Erythritol is a sugar alcohol that imparts sweetness and may improve mouthfeel. For zero-sugar products, it often is combined with high-intensity sweeteners, such as stevia.
High-purity steviol glycoside extracts received GRAS status in 2008. Since then, the sweetener has gone through many production and extraction enhancements, resulting in better-tasting and more economical varieties. Stevia leaf extract comes from the sweet leaves of the stevia plant and is more than 200 times sweeter than sucrose.
Uncle Matt’s Organic, Clermont, Fla., introduced at the beginning of summer a line of no-sugar-added lemonades. Available in classic and strawberry flavors, the drinks are sweetened with organic stevia with one serving containing 15 calories and 1 gram of fruit sugar.
Simply Beverages, Apopka, Fla., added Simply Light to its lineup earlier this year. The lemonades and orange juice drinks have less sugar and fewer calories than their traditional counterparts, according to the company. By combining either 10% lemon juice or 42% orange juice with water and other natural ingredients, the company is able to cut the sugar in half in the orange juice drinks and by 75% in the lemonades, producing beverages with 50 or 25 calories, respectively, per 8-oz serving. The orange juices contain stevia, yielding a beverage with 11 grams of inherent sugar and no added sugars. The lemonades are sweetened with a blend of sugar and stevia, delivering 5 grams of added sugar per serving.
Stevia enabled Upstate Niagara Cooperative, Buffalo, NY, to formulate a chocolate milk with 50% less sugar than regular chocolate milk. New lactose-free Chocolate Milk For Life is made with 2% reduced-fat milk and contains the lactase enzyme, which further assists with sugar reduction. The lactase enzyme breaks down milk’s inherent lactose, a disaccharide, into the monosaccharides glucose and galactose, which are sweeter than lactose.
The sweetness of drinkable yogurts and other fermented dairy beverages may be improved when lactase is used with certain cultures. This is because enzyme activity may vary with the pH of the system.
“Innovative cultures can help reduce the amount of added sugar yet keep the sweet taste,” said Jessica Bentley, commercial development manager, Chr. Hansen, Milwaukee. “These patented cultures work by converting the naturally occurring sugars in milk, using more of the lactose and leaving glucose in the product matrix. Glucose provides sweetness, meaning that less sugar needs to be added for the same sweetness intensity of the final fermented milk product. This enables the development of natural and clean label products, avoiding the use of artificial sweeteners.”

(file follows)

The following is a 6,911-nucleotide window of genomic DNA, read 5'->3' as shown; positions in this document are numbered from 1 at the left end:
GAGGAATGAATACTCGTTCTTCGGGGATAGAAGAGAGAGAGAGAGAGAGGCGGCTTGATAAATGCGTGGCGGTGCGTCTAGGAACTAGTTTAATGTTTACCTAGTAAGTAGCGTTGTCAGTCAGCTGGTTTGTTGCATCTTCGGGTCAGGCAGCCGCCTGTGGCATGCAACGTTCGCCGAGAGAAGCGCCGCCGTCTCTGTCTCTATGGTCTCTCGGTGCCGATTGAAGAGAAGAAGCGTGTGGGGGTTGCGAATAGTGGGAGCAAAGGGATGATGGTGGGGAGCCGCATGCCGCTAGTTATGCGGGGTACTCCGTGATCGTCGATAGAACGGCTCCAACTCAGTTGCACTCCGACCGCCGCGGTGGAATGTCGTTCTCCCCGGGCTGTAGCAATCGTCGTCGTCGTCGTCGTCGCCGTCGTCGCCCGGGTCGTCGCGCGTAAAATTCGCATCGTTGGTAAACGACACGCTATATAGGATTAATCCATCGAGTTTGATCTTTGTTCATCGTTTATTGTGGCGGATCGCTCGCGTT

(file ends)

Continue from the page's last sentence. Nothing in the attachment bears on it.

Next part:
Product developers are using different combinations of sweeteners to reduce sugar content in a variety of beverage applications. KeVita Apple Cider Vinegar Tonic from PepsiCo, Purchase, NY, for example, is a refrigerated beverage fermented with water kefir cultures and provides billions of live probiotics. Sweetened with stevia, a bottle contains 40 calories. Varieties include elderberry, ginseng mandarin, Meyer lemon and turmeric ginger.
Nestle USA, Bridgewater, NJ, now offers Nestea Flash Brewed tea, which is prepared using an innovative aseptic fill process known to better preserve nutrients and retain true flavor. There are three flavors — black lemon, black peach and green raspberry — all prepared without preservatives or artificial flavors. A 17.6-oz bottle contains 100 calories as a result of being sweetened with a combination of beet sugar and stevia extract.
Cleveland-based Nooma, which is known for its namesake organic sports drink designed for intake during or after a workout, is now rolling out an organic pre-workout beverage. The drinks are made with organic fruit juice concentrates and organic flavors and are slightly sweetened with organic stevia leaf extract. The four flavors are dragonfruit, lemon lime, orange ginger and pineapple mango.